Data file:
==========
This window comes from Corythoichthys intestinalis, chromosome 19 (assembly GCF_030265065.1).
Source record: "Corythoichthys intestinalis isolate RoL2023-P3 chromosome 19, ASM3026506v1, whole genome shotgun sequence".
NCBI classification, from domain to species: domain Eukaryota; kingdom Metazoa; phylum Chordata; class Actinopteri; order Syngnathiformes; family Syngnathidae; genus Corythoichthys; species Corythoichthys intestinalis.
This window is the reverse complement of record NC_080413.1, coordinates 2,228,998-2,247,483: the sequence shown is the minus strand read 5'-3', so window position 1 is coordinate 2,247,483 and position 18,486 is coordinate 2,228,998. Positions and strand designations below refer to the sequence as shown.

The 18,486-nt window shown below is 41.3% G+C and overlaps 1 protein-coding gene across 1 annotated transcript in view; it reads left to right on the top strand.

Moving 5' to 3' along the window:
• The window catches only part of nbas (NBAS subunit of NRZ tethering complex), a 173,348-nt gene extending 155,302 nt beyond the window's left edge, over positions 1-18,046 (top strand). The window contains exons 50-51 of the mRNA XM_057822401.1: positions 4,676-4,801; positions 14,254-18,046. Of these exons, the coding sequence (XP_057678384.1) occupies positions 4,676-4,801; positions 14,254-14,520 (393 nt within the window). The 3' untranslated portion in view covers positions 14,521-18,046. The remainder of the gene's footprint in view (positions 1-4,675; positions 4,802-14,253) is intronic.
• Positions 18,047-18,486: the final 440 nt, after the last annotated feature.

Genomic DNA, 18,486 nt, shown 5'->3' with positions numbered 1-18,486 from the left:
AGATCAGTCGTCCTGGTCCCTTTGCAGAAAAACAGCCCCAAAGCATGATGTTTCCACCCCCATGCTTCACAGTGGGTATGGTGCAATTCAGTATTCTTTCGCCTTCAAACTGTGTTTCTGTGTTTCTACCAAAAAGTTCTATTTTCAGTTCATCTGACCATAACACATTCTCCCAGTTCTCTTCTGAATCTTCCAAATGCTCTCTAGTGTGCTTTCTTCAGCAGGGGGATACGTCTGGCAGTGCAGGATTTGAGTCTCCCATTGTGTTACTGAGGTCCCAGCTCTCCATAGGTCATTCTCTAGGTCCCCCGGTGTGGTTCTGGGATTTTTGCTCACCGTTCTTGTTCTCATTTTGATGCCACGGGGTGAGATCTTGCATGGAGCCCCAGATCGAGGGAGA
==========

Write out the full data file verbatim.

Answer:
This window comes from Corythoichthys intestinalis, chromosome 19 (assembly GCF_030265065.1).
Source record: "Corythoichthys intestinalis isolate RoL2023-P3 chromosome 19, ASM3026506v1, whole genome shotgun sequence".
NCBI classification, from domain to species: domain Eukaryota; kingdom Metazoa; phylum Chordata; class Actinopteri; order Syngnathiformes; family Syngnathidae; genus Corythoichthys; species Corythoichthys intestinalis.
This window is the reverse complement of record NC_080413.1, coordinates 2,228,998-2,247,483: the sequence shown is the minus strand read 5'-3', so window position 1 is coordinate 2,247,483 and position 18,486 is coordinate 2,228,998. Positions and strand designations below refer to the sequence as shown.

The 18,486-nt window shown below is 41.3% G+C and overlaps 1 protein-coding gene across 1 annotated transcript in view; it reads left to right on the top strand.

Moving 5' to 3' along the window:
• The window catches only part of nbas (NBAS subunit of NRZ tethering complex), a 173,348-nt gene extending 155,302 nt beyond the window's left edge, over positions 1-18,046 (top strand). The window contains exons 50-51 of the mRNA XM_057822401.1: positions 4,676-4,801; positions 14,254-18,046. Of these exons, the coding sequence (XP_057678384.1) occupies positions 4,676-4,801; positions 14,254-14,520 (393 nt within the window). The 3' untranslated portion in view covers positions 14,521-18,046. The remainder of the gene's footprint in view (positions 1-4,675; positions 4,802-14,253) is intronic.
• Positions 18,047-18,486: the final 440 nt, after the last annotated feature.

Genomic DNA, 18,486 nt, shown 5'->3' with positions numbered 1-18,486 from the left:
AGATCAGTCGTCCTGGTCCCTTTGCAGAAAAACAGCCCCAAAGCATGATGTTTCCACCCCCATGCTTCACAGTGGGTATGGTGCAATTCAGTATTCTTTCGCCTTCAAACTGTGTTTCTGTGTTTCTACCAAAAAGTTCTATTTTCAGTTCATCTGACCATAACACATTCTCCCAGTTCTCTTCTGAATCTTCCAAATGCTCTCTAGTGTGCTTTCTTCAGCAGGGGGATACGTCTGGCAGTGCAGGATTTGAGTCTCCCATTGTGTTACTGAGGTCCCAGCTCTCCATAGGTCATTCTCTAGGTCCCCCGGTGTGGTTCTGGGATTTTTGCTCACCGTTCTTGTTCTCATTTTGATGCCACGGGGTGAGATCTTGCATGGAGCCCCAGATCGAGGGAGA